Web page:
Now there is a bit of math to do to see the cost of “defensive medicine”. Let’s look at non-traumatic subarachnoid hemorrhage as an example. It is a rare entity. For the sake of easy math, let’s say that one in every one thousand people presenting with a new onset severe headache has it (it is actually less). Now, if I work at a center with a third generation scanner, I will miss one SAH in every 20,000 new onset headache patients scanned. However, because that patient may suffer mightily from that miss, I will likely perform between five and ten thousand lumbar punctures (with the other patients refusing the procedure) to find him or her (at a very large cost per procedure). Now, if I am that person who has this disease, I say “so what”; but if I am a public health administrator who is spending several million dollars out of a limited supply of funds to find that person I say there are more effective ways to spend that money. As a doctor I say that I want my kids to go to college and I am far more afraid of the trial lawyer than I am of that administrator so kick that amp up to “11” and pass me the needle! (Pardon the “Spinal Tap” joke). It would be extremely hard to stand in front of a jury and say that I knew the CT would miss one SAH in every 20 patients with the disease but that EBM states it was safe to let the patient go home without the spinal tap as there was only a one in 20,000 chance he or she would have this disease and this “miss”. Am I to plead “I am truly sorry (and I would be) that Ms. Johnson, the previously well employed, highly educated, beautiful mother of three toddlers who used to spend her weekends volunteering at the local no kill animal shelter has been left largely paralyzed and unable to speak, but hey we did save enough money to provide blood pressure medications to 20,000 senior citizens for one year because of Ms. Johnson’s sacrifice.”? As a medical professional, I could live with that rationalization, but the U.S. public won’t stand for it.

        I do disagree with my colleagues a bit. While I personally find lawyers to generally not be worth the $1.79 worth of organic chemicals they are comprised of, they are not the base problem preventing EBM from truly being practiced in the U.S. The public’s lack of willingness to assume some measure of personal risk (however small) to provide for the greater good is. Lawyers just exploit that problem for personal gain to a degree that prevents physicians from even drawing what might be seen as reasonable measures of risk (say > 1 in 100,000 of untoward outcome) for fear of “losing everything” in a suit. Most of my colleagues and I would sooner spend “someone else’s money” than assume that personal risk on the patient’s behalf (which is what practicing EBM in the current medicolegal environment is asking us to do). Putting EBM guidelines into place and following them rigorously would save money, there is no doubt about that. Heck, even freeing physicians to stop testing at some widely agreed to level of risk would save money. But as your colleague Matt has pointed out, the standard of care has now become so “overprotective” that it requires testing each patient to a ridiculously low probability of untoward outcome. Those standards can’t and won’t change without tort reform. I also agree with you (and Matt – {shudder}) that caps are not very effective in this regard. A more effective reform (that would not be tolerated by the public or the trial lawyers) would be to allow a “public health” defense – that is to say that a physician would be granted immunity if they proved that the care they provided was to a level that there was less than 1 in X thousand chance that the patient would have undiscovered (thus untreated) pathology. Allow physicians to demonstrate that their patient was just “unlucky” and that would be enough reform to really change how medicine is practiced. Professional societies could write and publish true EBM guidelines, backed by science, to guide effective treatment and the physician would be free to stop the ridiculous overtesting we now perform.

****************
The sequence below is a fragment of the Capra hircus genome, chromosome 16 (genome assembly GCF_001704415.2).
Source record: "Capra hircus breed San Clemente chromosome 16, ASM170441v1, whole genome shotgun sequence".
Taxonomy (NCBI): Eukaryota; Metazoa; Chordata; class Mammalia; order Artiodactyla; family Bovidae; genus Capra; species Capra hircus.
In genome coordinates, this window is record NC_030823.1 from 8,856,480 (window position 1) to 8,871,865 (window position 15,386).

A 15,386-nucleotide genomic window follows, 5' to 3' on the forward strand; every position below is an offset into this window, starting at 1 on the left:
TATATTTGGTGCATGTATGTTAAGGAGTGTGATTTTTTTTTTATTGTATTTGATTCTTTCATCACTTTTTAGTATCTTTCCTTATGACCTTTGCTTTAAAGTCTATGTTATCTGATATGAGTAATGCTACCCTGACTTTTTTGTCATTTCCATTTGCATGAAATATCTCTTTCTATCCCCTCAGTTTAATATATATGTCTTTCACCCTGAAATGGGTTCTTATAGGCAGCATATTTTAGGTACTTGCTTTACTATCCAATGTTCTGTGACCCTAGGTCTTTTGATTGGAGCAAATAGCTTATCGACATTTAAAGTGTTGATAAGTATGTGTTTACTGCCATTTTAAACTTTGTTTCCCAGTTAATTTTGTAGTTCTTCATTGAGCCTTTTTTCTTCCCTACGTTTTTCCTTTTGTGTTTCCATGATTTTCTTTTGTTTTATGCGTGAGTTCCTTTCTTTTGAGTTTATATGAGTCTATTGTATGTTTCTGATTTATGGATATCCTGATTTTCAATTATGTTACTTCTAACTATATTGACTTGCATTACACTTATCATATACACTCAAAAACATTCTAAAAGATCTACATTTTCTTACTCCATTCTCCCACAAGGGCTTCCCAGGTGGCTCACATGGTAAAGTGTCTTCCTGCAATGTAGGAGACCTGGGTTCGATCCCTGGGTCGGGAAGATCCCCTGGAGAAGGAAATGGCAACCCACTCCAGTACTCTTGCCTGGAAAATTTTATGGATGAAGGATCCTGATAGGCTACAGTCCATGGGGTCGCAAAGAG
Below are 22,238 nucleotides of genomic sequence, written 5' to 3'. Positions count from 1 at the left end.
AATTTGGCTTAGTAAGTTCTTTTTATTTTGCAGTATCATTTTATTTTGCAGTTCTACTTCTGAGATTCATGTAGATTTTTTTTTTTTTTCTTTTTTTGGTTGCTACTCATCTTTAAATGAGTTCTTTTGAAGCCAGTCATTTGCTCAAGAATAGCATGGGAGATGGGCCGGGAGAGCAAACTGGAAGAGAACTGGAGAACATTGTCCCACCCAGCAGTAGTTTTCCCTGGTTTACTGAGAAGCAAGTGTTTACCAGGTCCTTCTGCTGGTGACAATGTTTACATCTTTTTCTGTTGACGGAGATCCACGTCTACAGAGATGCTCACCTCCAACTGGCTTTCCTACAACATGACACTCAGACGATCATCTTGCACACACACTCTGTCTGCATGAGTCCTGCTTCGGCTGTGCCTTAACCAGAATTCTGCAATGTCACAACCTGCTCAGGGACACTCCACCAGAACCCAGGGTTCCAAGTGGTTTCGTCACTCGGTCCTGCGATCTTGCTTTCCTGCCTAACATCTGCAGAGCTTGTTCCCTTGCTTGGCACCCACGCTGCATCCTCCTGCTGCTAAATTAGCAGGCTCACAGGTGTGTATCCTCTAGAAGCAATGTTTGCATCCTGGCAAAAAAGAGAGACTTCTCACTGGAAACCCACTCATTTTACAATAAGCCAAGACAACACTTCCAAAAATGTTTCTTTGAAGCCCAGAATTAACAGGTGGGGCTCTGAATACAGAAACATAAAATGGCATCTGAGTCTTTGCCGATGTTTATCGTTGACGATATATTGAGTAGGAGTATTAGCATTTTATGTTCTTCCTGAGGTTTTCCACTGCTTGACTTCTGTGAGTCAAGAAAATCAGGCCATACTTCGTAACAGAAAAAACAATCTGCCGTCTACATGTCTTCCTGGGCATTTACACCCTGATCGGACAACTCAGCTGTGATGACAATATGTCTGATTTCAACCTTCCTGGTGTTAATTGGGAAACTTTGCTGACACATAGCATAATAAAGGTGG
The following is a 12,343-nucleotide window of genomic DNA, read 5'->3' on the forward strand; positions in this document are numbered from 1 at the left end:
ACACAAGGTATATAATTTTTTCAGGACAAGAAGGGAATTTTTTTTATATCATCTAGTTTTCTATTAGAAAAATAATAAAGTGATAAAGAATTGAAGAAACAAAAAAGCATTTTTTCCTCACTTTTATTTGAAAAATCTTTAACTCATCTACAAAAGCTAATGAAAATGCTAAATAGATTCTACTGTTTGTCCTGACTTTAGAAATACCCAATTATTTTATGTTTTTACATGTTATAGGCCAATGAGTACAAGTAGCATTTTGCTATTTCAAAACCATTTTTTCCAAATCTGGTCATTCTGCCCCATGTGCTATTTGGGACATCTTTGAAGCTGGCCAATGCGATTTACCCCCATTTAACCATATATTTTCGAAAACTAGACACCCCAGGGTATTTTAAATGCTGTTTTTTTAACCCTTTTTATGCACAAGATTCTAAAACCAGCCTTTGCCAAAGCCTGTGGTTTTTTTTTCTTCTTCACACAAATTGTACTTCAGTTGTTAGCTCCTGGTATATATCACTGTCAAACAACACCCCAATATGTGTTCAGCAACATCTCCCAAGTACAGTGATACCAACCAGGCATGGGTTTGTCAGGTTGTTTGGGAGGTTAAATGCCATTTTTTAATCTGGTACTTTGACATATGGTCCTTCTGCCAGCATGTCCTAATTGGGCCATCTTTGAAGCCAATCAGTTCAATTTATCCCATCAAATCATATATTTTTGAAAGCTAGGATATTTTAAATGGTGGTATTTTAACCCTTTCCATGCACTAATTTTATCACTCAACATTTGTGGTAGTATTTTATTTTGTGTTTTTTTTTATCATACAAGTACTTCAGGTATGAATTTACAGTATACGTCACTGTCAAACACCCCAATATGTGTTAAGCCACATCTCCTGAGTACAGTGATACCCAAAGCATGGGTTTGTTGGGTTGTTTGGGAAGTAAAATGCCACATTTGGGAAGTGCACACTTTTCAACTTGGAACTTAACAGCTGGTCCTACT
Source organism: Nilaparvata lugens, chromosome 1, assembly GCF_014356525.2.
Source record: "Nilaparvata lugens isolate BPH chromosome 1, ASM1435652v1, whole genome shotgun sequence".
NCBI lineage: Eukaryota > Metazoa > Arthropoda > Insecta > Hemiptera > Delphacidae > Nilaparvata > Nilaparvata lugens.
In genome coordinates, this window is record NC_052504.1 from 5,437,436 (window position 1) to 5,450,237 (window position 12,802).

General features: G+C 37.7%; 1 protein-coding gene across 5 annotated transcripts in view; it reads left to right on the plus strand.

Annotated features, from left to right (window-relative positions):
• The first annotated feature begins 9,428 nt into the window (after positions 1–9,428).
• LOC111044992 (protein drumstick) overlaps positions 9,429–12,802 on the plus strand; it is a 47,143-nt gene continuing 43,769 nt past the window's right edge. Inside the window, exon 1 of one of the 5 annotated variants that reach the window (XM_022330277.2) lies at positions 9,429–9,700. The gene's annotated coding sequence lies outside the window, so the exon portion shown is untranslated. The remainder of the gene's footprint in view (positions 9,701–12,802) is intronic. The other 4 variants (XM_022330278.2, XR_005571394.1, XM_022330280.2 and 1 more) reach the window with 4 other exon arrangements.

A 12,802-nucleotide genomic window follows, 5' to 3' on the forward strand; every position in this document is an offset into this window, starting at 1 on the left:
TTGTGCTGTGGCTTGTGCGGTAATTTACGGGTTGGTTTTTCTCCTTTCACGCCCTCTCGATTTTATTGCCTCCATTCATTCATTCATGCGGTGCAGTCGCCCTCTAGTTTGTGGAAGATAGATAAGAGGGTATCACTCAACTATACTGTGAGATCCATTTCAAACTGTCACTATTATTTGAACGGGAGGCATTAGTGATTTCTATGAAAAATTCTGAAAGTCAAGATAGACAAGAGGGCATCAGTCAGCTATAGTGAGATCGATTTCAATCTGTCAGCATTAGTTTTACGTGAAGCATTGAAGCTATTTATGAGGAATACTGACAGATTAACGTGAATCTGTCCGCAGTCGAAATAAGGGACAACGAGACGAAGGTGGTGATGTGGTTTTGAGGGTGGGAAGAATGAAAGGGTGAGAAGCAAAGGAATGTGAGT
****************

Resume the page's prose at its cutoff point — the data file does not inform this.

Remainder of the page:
• natural selection on


        Max is probably smart enough to understand all that. Maybe. But if he did, and will willing to abide by EB guidelines it would mean much less for the vultures to eat. He believes the legal fiction that all bad outcomes can be prevented — even with EBG.

      • If lawyers believed that there would be mre claims. Lost lawyers who do that work reject far more cases than they take regardless of outcome.

      • Frydoc, I agree with most of that, which is why I am (and have been) in favor of comparative effectiveness research, and even safe harbors for physicians. Though it’s not why I support it, I wouldn’t be surprised if safe harbor guidelines actually increased the number of medical malpractice recoveries, since they would make the standard of care clearer and thus easier to prove the breach thereof. Contrary to popular myth, medical malpractice cases do not all involve a physician making a faulty choice between options. A good chunk involve the physician making no decision at all or making a patently bad one.